What a great system!



posted on Oct, 18 2009 @ 06:22 PM
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Originally posted by plumranch


Do they talk about the effects of fighting two wars on two different fronts in your basic economics class?


No because it has little or nothing to do with supply, demand or the state of the economy (or basic economics). Ever taken a college level economics course?

Perhaps you could better explain what Iraq and Afghanistan have to do with the job woes of teenagers.


Our national debt skyrocketed because of our invasions of Iraq and Afghanistan. Increased national debt causes inflation, because we have to print money to pay back money. We have to pay back more and more money every year, which reduces the amount we as a nation can spend on other things, causing tax increases and waste. It also causes inflation because other nations worry that the US dollar after a while may not be worth anything due to our borrowing and possible inability to pay them back, causing the devaluation of the dollar. Inflation hurts our economy because an unstable dollar means less trade with other nations since they are less likely to want our money, and less ability to plan for the future for businesses at home.

In addition to causing inflation, increased national debt generally means higher interest rates. Higher interest rates means higher mortgage payments, which in turn hurts the housing market because it makes buying a home less attractive. The increasing national debt therefore only threatens to make the housing market worse.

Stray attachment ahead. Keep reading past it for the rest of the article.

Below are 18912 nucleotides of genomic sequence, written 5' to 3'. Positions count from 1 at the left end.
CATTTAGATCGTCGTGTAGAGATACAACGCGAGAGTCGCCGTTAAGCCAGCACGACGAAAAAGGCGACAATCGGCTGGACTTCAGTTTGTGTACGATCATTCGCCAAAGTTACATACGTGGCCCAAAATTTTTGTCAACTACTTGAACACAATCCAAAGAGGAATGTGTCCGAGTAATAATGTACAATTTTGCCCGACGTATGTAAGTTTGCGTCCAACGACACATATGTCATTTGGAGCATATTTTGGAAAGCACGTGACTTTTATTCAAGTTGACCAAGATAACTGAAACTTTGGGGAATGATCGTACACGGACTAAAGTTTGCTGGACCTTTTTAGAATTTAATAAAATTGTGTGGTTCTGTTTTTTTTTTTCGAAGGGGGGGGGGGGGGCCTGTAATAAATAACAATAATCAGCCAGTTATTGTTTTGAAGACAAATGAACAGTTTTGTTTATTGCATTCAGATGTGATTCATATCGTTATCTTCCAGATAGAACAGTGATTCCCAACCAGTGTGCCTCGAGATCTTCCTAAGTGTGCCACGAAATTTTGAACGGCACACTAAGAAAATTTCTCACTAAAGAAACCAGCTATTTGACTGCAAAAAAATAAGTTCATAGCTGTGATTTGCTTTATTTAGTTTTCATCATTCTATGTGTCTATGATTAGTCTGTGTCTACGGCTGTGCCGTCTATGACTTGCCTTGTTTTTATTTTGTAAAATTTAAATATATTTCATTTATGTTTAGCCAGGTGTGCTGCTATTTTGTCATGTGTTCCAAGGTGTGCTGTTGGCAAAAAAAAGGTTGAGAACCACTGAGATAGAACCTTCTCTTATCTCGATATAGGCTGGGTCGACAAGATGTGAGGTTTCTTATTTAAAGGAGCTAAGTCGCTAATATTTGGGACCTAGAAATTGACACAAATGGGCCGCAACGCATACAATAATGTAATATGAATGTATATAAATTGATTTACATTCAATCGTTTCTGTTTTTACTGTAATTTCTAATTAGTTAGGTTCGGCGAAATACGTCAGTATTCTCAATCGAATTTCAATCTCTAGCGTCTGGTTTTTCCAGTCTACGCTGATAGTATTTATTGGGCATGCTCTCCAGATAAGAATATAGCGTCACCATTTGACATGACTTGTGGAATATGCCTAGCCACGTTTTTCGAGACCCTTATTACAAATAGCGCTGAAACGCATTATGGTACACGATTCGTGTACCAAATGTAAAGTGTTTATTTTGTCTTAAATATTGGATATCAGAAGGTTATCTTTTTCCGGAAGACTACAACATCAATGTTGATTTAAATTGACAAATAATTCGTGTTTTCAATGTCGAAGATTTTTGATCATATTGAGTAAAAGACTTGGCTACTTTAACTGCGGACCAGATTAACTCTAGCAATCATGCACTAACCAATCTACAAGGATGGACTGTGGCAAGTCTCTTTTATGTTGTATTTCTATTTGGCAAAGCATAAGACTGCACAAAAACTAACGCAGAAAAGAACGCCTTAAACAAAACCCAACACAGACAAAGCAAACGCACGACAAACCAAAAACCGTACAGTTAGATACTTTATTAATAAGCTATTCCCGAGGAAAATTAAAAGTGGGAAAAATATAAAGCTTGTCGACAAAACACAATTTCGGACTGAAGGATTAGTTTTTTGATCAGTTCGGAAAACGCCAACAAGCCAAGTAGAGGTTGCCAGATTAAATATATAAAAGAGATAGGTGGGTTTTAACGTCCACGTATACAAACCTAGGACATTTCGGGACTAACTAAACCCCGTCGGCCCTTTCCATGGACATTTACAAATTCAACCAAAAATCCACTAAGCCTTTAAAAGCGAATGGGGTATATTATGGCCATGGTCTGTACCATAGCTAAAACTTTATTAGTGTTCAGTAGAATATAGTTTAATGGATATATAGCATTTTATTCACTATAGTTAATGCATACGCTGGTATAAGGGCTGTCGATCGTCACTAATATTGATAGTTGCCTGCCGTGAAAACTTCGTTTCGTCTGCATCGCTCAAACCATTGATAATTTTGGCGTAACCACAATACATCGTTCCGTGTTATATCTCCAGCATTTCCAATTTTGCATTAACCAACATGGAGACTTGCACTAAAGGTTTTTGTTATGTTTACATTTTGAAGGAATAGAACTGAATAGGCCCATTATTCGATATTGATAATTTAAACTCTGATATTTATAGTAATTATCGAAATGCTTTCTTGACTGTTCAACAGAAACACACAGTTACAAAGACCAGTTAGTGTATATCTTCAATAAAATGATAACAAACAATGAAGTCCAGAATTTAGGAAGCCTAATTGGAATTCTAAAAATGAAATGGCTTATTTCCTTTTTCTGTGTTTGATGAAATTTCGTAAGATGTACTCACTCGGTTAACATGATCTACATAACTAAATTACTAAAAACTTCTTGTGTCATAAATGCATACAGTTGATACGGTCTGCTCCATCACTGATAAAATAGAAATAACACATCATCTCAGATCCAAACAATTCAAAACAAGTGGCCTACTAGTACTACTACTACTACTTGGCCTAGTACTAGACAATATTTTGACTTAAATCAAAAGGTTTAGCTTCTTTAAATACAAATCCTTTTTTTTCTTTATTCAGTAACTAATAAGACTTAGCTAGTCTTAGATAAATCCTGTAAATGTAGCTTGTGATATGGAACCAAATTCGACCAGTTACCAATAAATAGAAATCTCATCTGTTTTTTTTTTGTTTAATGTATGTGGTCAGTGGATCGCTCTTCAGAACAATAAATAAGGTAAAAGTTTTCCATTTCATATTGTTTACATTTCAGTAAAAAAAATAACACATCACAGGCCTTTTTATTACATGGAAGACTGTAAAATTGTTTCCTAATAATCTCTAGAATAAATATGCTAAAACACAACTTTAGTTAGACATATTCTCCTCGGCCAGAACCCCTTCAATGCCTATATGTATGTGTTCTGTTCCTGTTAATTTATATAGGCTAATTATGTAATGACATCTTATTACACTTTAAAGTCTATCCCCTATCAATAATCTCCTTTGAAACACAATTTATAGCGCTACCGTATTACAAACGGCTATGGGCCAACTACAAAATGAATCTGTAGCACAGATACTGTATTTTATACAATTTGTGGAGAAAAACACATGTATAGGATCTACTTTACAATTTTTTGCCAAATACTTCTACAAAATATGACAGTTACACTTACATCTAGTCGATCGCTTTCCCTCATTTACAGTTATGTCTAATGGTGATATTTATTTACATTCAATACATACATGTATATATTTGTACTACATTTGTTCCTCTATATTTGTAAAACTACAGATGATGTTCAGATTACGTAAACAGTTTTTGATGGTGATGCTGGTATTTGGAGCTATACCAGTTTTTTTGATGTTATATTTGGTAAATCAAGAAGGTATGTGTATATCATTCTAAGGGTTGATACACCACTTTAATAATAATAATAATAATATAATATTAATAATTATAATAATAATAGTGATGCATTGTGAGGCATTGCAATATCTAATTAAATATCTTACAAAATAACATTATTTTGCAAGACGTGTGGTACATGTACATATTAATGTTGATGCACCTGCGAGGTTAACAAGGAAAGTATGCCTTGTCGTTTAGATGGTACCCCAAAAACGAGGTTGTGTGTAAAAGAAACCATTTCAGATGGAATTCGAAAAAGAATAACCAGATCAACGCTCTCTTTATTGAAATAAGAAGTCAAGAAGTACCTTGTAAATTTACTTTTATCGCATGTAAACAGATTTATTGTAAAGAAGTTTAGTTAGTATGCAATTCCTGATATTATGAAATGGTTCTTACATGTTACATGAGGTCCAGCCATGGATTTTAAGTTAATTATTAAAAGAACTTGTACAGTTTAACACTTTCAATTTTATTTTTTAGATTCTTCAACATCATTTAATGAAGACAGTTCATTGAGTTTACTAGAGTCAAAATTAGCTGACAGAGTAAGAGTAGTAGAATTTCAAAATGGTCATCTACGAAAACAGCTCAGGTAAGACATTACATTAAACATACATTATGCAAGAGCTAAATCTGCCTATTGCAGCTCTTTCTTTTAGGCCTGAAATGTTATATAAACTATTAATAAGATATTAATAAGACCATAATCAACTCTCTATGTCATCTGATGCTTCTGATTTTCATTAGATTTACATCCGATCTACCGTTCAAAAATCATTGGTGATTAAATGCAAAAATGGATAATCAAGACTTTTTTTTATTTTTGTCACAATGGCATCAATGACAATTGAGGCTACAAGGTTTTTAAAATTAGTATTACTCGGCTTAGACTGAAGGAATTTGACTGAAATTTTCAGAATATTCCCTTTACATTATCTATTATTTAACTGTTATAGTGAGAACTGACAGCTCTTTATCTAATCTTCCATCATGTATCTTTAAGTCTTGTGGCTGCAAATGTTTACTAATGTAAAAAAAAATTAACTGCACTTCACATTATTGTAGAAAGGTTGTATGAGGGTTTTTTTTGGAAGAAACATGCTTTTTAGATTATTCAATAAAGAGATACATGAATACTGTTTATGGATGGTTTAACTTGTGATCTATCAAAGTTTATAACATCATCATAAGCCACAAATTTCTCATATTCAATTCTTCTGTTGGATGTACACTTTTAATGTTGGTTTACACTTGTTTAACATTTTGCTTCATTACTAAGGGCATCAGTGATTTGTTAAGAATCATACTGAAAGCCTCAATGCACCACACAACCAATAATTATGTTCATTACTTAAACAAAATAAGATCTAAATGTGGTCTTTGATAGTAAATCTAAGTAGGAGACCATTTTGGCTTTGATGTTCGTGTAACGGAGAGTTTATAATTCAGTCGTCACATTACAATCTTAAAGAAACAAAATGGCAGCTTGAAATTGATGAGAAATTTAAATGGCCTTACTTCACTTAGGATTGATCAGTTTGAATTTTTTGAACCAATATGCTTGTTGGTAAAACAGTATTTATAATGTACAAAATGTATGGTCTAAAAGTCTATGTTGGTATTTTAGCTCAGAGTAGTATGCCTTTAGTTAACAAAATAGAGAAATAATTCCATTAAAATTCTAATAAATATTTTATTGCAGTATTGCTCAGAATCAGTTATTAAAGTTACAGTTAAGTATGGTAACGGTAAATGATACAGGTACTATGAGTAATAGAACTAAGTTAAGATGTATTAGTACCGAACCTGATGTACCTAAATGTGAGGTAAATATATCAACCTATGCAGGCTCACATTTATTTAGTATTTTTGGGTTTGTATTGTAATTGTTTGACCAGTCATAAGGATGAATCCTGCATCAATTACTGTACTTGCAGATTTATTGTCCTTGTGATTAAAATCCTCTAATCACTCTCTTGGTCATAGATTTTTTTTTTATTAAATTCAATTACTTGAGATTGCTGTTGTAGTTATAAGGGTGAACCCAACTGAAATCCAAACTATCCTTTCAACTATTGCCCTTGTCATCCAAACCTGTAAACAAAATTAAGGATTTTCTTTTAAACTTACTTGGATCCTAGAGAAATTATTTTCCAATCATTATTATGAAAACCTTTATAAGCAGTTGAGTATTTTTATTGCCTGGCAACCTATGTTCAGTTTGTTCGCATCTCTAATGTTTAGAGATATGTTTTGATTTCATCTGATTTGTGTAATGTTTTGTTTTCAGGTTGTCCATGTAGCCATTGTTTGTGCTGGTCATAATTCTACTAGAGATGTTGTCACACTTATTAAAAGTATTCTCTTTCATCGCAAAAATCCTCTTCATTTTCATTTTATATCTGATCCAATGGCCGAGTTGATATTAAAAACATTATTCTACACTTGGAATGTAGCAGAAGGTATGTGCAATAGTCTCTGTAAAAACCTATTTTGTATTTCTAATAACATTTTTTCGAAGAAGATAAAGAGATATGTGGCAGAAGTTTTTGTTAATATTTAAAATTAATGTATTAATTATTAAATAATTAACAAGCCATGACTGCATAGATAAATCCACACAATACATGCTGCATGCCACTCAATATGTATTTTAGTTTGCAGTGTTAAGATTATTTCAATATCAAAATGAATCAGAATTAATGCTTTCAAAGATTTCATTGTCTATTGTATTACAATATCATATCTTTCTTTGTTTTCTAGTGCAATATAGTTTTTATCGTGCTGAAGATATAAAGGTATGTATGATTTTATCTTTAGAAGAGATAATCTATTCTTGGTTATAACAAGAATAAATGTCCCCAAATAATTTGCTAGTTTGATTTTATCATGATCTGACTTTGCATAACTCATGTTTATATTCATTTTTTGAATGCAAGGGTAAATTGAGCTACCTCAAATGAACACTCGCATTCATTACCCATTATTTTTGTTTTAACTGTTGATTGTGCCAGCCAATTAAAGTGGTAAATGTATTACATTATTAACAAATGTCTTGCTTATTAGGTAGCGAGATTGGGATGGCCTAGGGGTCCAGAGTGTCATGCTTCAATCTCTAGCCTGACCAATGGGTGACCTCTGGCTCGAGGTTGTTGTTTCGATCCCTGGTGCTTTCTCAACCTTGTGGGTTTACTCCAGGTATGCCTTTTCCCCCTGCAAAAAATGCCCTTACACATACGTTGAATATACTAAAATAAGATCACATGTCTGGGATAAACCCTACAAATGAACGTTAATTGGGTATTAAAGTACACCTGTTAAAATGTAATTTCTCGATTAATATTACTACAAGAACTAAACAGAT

We all have heard of the housing crisis, but most people don't know that it happened during a time of very low interest rates. Think about how bad it is now, and imagine if interest rates get higher... it will make our economy even worse in the future. With these wars going on, the federal deficit is sure to increase more, which in turn will cause more inflation and higher interest rates, hurting the economy.

Back to the housing crisis. The housing crisis was also caused by a lack of regulation in the financial industry, which is something I attributed to causing the poor economy to earlier in this thread, in addition to the wars. Banks thought they could get away with selling sub-prime mortgages as more valuable than they really were forever.

The housing crisis caused problems for the banks as lenders because they now had a bunch of worthless mortgages that wouldn't get paid back to them. This caused huge problems for the banking industry, which had to be bailed out. The effect of this on the economy as a whole is that the banks, since they essentially lent out a bunch of money that would never get paid back, have to be more selective about who they give loans to now. Some banks failed, and this damaged the economy because the FDIC had to insure all the lost money, and this made it so that there were less banks for other banks to borrow from, also hurting the economy.

The ability to take out a loan therefore was diminished for both businesses and the individual since banks now have to be very careful about who they lend money to. This alone caused a lot of the money circulating in the economy to dry up, which causes loss of jobs and opportunity for businesses. This is known as the Credit crunch.

There you are: a brief explanation about how the wars and the lack of financial regulation in the financial industry is causing our current economic woes.

Like I mentioned earlier, it doesn't make sense that "high" minimum wage is causing these problems, because adjusted to inflation, the minimum wage is about as low as it has ever been.


The point of the idea of the "minimum wage" is that we as a nation have decided that there should be a minimum standard of living. We have decided as a nation that you shouldn't work in a factory for 25 cents an hour, because that quality of life is below the standards of living that we have agreed upon as a nation.